The carbon cost of remote working

carbon cost
© Vasyl Dolmatov

Tony Fergusson, Director of Transformation Strategy at Zscaler, discusses the need to examine the carbon emissions of new technologies that organisations are using to enable remote working

Over the last year, we have seen a dramatic shift toward remote work due to the global pandemic. Organisations that were firmly rooted in office environments had to adapt quickly and ensure all employees were able to work from their homes, away from the central office hub, and receive the same type of reliable connectivity and secure data access as they would if they were all sat together in the same office building.

Unfortunately, remote employees no longer under the protection of corporate networks were suddenly goldmines for hackers. Since March 2020 alone, research has shown a 500% increase in ransomware attacks delivered over SSL/TLS channels, targeting industries like technology and communications, that are more likely to pay ransoms as they are business-critical when staff is working remotely. Organisations across the globe quickly upped their security efforts to tackle this issue. While this is to be applauded, the true cost of securing remote workers extends beyond financial payments – the carbon cost must also be examined.

The traditional corporate network features systems, branches, and individual machines linked via spiderwebbed connections designed more than two decades ago. The legacy security systems in place to protect these networks in turn require massive amounts of power to operate, which generates significant greenhouse gas emissions. There are many ways to reduce these cybersecurity emissions, like the reduction of power consumption achieved through efficiency, modernisation, or process change, and adopting renewable energy sources like solar or wind power. Yet legacy approaches still remain de facto for corporate network security.

Corporations and their carbon footprint

Historically, corporations have been required to meet emission standards and report carbon emissions, or potentially pay a fine. This reporting typically takes the form of a “carbon footprint,” the measure of an organisation’s environmental impact on the planet. The lower the carbon footprint, the lower the amount of carbon emitted, the lower the pollution, and the less the harmful effect on global environment. So, what does this really mean behind the scenes? And what’s been the impact of our recent move to remote working?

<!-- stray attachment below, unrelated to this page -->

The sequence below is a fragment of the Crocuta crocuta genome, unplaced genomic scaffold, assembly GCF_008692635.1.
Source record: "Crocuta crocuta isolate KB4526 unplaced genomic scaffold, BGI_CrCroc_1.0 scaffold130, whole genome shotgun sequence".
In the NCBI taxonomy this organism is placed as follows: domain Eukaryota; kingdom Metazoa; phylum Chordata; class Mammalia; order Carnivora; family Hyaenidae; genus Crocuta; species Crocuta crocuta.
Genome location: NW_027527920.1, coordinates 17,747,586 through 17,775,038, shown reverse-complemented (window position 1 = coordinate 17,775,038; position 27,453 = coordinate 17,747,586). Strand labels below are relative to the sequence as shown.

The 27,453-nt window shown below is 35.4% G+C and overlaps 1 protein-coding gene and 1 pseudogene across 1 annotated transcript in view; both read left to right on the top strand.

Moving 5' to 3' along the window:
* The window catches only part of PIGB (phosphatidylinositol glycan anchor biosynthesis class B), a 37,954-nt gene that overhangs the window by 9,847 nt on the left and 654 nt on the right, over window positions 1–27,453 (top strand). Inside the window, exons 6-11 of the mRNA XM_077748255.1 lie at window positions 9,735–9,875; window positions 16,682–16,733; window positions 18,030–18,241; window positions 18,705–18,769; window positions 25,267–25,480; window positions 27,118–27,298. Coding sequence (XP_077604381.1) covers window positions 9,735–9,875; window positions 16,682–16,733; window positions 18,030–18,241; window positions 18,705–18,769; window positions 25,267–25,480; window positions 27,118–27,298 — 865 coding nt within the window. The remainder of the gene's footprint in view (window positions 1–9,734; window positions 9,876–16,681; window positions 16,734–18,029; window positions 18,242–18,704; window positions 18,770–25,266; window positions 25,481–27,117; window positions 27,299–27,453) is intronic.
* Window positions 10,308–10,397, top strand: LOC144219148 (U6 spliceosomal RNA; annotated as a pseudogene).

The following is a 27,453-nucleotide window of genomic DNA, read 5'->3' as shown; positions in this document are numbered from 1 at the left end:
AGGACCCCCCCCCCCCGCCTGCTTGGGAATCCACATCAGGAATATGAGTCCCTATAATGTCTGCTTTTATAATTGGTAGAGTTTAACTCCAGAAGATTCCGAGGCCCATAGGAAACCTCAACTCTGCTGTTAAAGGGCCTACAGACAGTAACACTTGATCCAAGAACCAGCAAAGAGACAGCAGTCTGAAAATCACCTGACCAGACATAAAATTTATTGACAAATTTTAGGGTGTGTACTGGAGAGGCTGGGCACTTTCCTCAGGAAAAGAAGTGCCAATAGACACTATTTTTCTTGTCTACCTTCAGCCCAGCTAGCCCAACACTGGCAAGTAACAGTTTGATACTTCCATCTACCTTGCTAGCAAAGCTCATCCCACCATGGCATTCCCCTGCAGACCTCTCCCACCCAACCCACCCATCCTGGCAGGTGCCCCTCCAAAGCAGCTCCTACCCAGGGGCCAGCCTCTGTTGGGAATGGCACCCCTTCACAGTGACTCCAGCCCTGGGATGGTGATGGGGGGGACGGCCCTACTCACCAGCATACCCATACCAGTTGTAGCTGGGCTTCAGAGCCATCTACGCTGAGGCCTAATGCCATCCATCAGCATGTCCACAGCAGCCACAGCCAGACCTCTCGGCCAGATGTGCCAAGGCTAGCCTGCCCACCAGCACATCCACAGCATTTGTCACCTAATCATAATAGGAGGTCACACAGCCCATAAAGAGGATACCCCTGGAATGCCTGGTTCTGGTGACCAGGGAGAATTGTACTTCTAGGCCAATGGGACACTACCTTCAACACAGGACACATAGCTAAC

Most organisations have traditionally operated from legacy hardware-based security. Unfortunately, this type of legacy perimeter-based appliance security isn’t attuned to the way people work today. In legacy security organisations, a “castle-and-moat” security model secures the closed network. IT teams “stack” hardware to process data at their ‘entry’ and ‘exit’ points, and the hardware requirements are determined by bandwidth. The fewer data centre locations companies have globally, the more backhauling of traffic is required. More data traffic means more required capacity to process that data and growing MPLS costs going along with it. Unfortunately, this can also negatively affect user experience.

As such, legacy systems cannot be easily scaled up, as capacity is constrained by physical throughput – worse of all, traditional VPN solutions aren’t necessarily that secure. In fact, hackers specifically target enterprises with this kind of network security because they are scanning for vulnerabilities and exposed infrastructure, and some IT leaders respond with even more traditional security appliances. Threat actors need only breach a firewall once to be able to move laterally within the network and gain access to systems, applications, and data centres housed within the – allegedly – secure perimeter.

Worst of all, they require massive amounts of electricity to operate, therefore, increasing the company’s carbon footprint.